Understanding and respect: caring for patients with special needs
The aim of this chapter is to explain the meaning of the term special needs and to address the special considerations required and issues raised when caring for patients with special needs.
The chapter should lead to an understanding of what is meant by the term patients with special needs, and the importance of respecting each patient’s individuality while taking into account the whole team that cares for such patients.
The mark of a civilised society is the way it treats its disabled people.
Disability is defined as ‘an anatomical, physiological or psychological loss or reduction in functional ability’. Impairment is defined as ‘a disadvantage or restriction of activity due to a disability’.
The term special needs is commonly used to describe people who, because of a disability, are unable to perform some, many or all of the functions of everyday living. The terms special needs, disability, impairment and special care are all used to describe people who for a variety of reasons are in need of additional care. These terms will be used throughout this chapter.
Society has viewed disabled people in very different ways over the centuries. For example, babies born with disabilities in ancient Sparta were deemed potentially unfit to live. Legend has it that they were left exposed on the inhospitable slopes of Mount Taygetos and only collected and taken home if they survived the night. Other sources say that they may have been thrown off a cliff. This attitude to those with impaired function seems to have been common in ancient times, although equally there are examples of people with disability achieving high office even then. In more recent times, the Victorians constructed buildings and transport systems that were impossible to access or use by many physically disabled people. Although lunatic asylums provided asylum for the mentally ill, there was also a perception that such institutions were required to separate those with mental illness from the community.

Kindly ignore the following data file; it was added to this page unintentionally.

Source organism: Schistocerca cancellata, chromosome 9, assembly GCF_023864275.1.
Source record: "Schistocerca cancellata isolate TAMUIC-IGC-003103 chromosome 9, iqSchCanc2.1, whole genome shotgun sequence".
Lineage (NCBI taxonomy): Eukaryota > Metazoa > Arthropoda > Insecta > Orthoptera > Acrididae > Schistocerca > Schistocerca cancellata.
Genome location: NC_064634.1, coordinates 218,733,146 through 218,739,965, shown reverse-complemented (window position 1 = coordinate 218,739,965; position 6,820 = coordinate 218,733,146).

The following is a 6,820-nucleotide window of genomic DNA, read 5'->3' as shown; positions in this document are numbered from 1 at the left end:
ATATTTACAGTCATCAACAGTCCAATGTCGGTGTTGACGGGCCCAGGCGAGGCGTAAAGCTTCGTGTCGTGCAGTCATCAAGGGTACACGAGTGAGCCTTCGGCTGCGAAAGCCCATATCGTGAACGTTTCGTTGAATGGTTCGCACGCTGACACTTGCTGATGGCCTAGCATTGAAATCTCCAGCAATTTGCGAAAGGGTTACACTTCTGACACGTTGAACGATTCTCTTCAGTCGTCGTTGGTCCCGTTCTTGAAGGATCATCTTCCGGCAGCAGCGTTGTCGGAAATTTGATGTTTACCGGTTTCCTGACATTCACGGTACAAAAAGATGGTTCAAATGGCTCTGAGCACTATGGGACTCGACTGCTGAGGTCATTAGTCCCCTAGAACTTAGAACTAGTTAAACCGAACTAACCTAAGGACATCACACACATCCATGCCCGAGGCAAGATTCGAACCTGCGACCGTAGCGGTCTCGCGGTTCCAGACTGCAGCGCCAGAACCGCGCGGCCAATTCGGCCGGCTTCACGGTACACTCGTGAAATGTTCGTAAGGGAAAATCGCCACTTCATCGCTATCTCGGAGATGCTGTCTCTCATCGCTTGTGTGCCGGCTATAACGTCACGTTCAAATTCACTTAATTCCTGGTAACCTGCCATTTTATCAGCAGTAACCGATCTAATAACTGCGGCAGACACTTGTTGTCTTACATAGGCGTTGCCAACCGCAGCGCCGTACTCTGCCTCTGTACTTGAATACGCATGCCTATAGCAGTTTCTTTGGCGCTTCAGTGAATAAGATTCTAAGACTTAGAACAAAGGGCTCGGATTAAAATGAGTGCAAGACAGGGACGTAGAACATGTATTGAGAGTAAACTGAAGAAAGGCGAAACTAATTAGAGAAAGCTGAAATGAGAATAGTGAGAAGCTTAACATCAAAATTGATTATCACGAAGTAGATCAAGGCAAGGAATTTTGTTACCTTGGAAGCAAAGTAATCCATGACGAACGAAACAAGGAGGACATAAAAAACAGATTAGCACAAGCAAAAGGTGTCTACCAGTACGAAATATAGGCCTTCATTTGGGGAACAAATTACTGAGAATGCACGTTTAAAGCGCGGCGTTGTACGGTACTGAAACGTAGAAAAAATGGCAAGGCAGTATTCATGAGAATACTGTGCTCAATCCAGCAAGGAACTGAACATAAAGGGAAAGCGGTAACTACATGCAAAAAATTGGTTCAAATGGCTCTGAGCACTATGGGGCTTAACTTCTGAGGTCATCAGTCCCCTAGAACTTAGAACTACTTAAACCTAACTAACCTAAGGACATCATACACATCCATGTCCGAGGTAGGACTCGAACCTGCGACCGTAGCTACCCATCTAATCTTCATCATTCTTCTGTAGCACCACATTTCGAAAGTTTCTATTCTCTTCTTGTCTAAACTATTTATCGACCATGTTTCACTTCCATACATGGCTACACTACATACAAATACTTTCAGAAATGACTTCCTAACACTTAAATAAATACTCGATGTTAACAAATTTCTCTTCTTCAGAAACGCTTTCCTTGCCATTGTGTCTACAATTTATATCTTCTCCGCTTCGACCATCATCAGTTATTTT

Often, the general population is ignorant about disability. People do not know how to behave and what is required of them when they are in the company of disabled persons. This is perhaps a reason why disabled people have tended to be excluded and isolated from mainstream general activities. They have also tended to be stigmatised. For example, in many cultures it remains difficult for parents to talk about having a disabled child. These are some of the reasons why disabled people have been placed in closed institutions, making integration with the rest of society difficult, if not impossible. There are many such examples even today. In parts of Europe, disabled children have been abandoned in institutions with very little care and no education whatsoever. Some countries still isolate people if they are infected with the human immunodeficiency virus (HIV) or have mental incapacity or illness. This has typically resulted in isolation and loss of dignity.
In the UK, even as recently as the late 20th century, society has tended to isolate disabled people, including those with mental illness. Disabled people were made dependent and institutionalised and to some extent this is still true. This approach, however, began to change towards the end of the last century when the move towards integration and empowerment of disabled people was initiated.
Of course, the creation of disabled entrances for buildings, although seemingly enabling inclusion, reinforces the impression that disabled people require special measures. More enlightened countries have placed a legal duty on those constructing public buildings to make them readily accessible to all through common entrances. Essentially, we have to decide whether the able-bodied and the disabled are two separate groups or part of the spectrum of humanity. The latter view, that those with disability are entitled to equal treatment, has been aided in the UK by the following legislation.